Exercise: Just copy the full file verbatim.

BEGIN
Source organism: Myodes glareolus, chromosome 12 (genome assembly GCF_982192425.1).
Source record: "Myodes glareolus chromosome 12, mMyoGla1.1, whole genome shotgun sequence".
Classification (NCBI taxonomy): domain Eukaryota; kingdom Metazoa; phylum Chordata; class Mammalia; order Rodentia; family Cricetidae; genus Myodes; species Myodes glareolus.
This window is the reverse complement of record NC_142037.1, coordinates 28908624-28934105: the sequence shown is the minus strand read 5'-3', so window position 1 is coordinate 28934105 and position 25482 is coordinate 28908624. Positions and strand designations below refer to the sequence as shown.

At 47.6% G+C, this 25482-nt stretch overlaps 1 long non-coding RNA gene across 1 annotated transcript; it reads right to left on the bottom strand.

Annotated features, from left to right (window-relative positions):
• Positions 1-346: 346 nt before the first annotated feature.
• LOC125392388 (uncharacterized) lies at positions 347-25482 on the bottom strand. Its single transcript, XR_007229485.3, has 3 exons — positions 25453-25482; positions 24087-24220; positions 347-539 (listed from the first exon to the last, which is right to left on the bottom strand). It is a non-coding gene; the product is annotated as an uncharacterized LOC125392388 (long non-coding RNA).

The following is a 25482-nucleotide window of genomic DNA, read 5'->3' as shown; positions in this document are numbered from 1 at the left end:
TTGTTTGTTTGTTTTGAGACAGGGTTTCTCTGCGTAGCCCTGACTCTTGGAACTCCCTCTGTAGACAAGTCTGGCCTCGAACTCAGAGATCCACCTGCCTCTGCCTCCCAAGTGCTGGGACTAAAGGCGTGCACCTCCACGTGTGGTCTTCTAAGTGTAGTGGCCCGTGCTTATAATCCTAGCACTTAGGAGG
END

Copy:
Source organism: Myodes glareolus, chromosome 12 (genome assembly GCF_982192425.1).
Source record: "Myodes glareolus chromosome 12, mMyoGla1.1, whole genome shotgun sequence".
Classification (NCBI taxonomy): domain Eukaryota; kingdom Metazoa; phylum Chordata; class Mammalia; order Rodentia; family Cricetidae; genus Myodes; species Myodes glareolus.
This window is the reverse complement of record NC_142037.1, coordinates 28908624-28934105: the sequence shown is the minus strand read 5'-3', so window position 1 is coordinate 28934105 and position 25482 is coordinate 28908624. Positions and strand designations below refer to the sequence as shown.

At 47.6% G+C, this 25482-nt stretch overlaps 1 long non-coding RNA gene across 1 annotated transcript; it reads right to left on the bottom strand.

Annotated features, from left to right (window-relative positions):
• Positions 1-346: 346 nt before the first annotated feature.
• LOC125392388 (uncharacterized) lies at positions 347-25482 on the bottom strand. Its single transcript, XR_007229485.3, has 3 exons — positions 25453-25482; positions 24087-24220; positions 347-539 (listed from the first exon to the last, which is right to left on the bottom strand). It is a non-coding gene; the product is annotated as an uncharacterized LOC125392388 (long non-coding RNA).

The following is a 25482-nucleotide window of genomic DNA, read 5'->3' as shown; positions in this document are numbered from 1 at the left end:
TTGTTTGTTTGTTTTGAGACAGGGTTTCTCTGCGTAGCCCTGACTCTTGGAACTCCCTCTGTAGACAAGTCTGGCCTCGAACTCAGAGATCCACCTGCCTCTGCCTCCCAAGTGCTGGGACTAAAGGCGTGCACCTCCACGTGTGGTCTTCTAAGTGTAGTGGCCCGTGCTTATAATCCTAGCACTTAGGAGG